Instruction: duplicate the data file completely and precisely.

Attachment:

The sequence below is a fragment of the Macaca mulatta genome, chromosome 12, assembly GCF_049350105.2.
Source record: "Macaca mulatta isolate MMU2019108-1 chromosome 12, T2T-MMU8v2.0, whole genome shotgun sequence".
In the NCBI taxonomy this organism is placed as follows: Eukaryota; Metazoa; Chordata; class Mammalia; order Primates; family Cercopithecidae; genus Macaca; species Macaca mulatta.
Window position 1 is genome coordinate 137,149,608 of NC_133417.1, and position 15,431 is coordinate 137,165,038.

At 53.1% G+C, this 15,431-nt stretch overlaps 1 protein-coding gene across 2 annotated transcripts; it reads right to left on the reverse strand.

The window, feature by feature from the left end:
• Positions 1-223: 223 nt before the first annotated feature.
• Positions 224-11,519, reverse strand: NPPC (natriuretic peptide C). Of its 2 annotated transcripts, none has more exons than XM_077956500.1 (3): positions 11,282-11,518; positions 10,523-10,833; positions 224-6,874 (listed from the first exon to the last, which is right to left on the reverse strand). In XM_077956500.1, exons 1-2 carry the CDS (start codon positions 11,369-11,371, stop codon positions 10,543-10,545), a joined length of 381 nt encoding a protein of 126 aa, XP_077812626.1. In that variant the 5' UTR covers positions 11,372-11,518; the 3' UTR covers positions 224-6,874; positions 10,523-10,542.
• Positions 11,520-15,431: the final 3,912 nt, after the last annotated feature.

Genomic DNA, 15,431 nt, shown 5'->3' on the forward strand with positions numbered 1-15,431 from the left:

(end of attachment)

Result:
The sequence below is a fragment of the Macaca mulatta genome, chromosome 12, assembly GCF_049350105.2.
Source record: "Macaca mulatta isolate MMU2019108-1 chromosome 12, T2T-MMU8v2.0, whole genome shotgun sequence".
In the NCBI taxonomy this organism is placed as follows: Eukaryota; Metazoa; Chordata; class Mammalia; order Primates; family Cercopithecidae; genus Macaca; species Macaca mulatta.
Window position 1 is genome coordinate 137,149,608 of NC_133417.1, and position 15,431 is coordinate 137,165,038.

At 53.1% G+C, this 15,431-nt stretch overlaps 1 protein-coding gene across 2 annotated transcripts; it reads right to left on the reverse strand.

The window, feature by feature from the left end:
• Positions 1-223: 223 nt before the first annotated feature.
• Positions 224-11,519, reverse strand: NPPC (natriuretic peptide C). Of its 2 annotated transcripts, none has more exons than XM_077956500.1 (3): positions 11,282-11,518; positions 10,523-10,833; positions 224-6,874 (listed from the first exon to the last, which is right to left on the reverse strand). In XM_077956500.1, exons 1-2 carry the CDS (start codon positions 11,369-11,371, stop codon positions 10,543-10,545), a joined length of 381 nt encoding a protein of 126 aa, XP_077812626.1. In that variant the 5' UTR covers positions 11,372-11,518; the 3' UTR covers positions 224-6,874; positions 10,523-10,542.
• Positions 11,520-15,431: the final 3,912 nt, after the last annotated feature.

Genomic DNA, 15,431 nt, shown 5'->3' on the forward strand with positions numbered 1-15,431 from the left: